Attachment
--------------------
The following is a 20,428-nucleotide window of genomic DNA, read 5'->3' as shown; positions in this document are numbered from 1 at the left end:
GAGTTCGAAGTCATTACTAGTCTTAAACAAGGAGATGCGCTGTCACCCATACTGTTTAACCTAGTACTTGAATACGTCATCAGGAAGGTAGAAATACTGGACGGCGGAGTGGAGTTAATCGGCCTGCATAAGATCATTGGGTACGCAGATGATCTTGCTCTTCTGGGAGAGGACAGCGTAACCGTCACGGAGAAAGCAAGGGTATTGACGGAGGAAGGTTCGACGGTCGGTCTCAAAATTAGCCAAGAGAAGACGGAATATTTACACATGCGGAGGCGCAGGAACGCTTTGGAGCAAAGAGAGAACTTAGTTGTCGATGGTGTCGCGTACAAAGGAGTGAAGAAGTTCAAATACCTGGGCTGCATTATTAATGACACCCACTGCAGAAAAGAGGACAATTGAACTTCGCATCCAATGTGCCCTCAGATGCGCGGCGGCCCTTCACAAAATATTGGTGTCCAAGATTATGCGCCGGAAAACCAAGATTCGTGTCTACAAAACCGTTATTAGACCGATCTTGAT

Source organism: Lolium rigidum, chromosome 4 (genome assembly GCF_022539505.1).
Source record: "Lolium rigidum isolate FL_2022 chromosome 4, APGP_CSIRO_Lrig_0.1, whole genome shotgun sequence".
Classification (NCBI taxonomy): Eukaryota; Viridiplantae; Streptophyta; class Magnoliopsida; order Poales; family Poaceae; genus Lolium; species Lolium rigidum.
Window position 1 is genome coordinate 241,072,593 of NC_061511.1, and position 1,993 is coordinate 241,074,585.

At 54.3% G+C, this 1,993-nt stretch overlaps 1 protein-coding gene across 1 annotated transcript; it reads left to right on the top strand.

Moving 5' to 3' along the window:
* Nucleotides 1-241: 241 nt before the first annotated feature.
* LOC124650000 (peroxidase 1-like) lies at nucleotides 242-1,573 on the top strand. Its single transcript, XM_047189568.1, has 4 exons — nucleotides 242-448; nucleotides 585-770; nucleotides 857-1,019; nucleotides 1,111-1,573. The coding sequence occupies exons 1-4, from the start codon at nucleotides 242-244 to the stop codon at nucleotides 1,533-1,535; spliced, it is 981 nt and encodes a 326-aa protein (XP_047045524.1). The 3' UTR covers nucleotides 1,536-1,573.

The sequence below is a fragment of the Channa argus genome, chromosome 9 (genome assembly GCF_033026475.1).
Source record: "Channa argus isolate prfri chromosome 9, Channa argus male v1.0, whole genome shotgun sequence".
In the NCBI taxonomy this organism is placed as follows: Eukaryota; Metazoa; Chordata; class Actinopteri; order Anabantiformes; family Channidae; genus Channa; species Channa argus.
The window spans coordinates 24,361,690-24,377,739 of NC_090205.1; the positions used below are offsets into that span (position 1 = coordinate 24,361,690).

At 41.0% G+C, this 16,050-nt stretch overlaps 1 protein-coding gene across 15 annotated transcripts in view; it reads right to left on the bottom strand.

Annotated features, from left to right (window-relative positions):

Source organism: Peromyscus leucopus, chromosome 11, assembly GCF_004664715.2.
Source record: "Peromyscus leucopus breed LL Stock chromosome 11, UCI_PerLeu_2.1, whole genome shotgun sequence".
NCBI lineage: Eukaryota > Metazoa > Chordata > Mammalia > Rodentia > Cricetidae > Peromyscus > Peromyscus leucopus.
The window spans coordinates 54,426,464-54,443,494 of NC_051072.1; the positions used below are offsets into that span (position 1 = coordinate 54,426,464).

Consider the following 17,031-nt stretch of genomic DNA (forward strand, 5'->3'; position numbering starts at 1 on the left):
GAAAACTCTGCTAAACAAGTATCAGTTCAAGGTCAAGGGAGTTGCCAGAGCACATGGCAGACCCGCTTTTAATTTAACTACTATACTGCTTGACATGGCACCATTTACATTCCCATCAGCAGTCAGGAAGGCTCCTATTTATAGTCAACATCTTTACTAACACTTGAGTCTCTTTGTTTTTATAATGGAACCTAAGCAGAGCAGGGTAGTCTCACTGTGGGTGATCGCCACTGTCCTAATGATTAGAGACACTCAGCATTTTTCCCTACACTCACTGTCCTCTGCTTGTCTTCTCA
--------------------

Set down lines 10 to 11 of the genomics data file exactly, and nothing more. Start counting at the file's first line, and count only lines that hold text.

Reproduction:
* LOC124650000 (peroxidase 1-like) lies at nucleotides 242-1,573 on the top strand. Its single transcript, XM_047189568.1, has 4 exons — nucleotides 242-448; nucleotides 585-770; nucleotides 857-1,019; nucleotides 1,111-1,573. The coding sequence occupies exons 1-4, from the start codon at nucleotides 242-244 to the stop codon at nucleotides 1,533-1,535; spliced, it is 981 nt and encodes a 326-aa protein (XP_047045524.1). The 3' UTR covers nucleotides 1,536-1,573.

The sequence below is a fragment of the Channa argus genome, chromosome 9 (genome assembly GCF_033026475.1).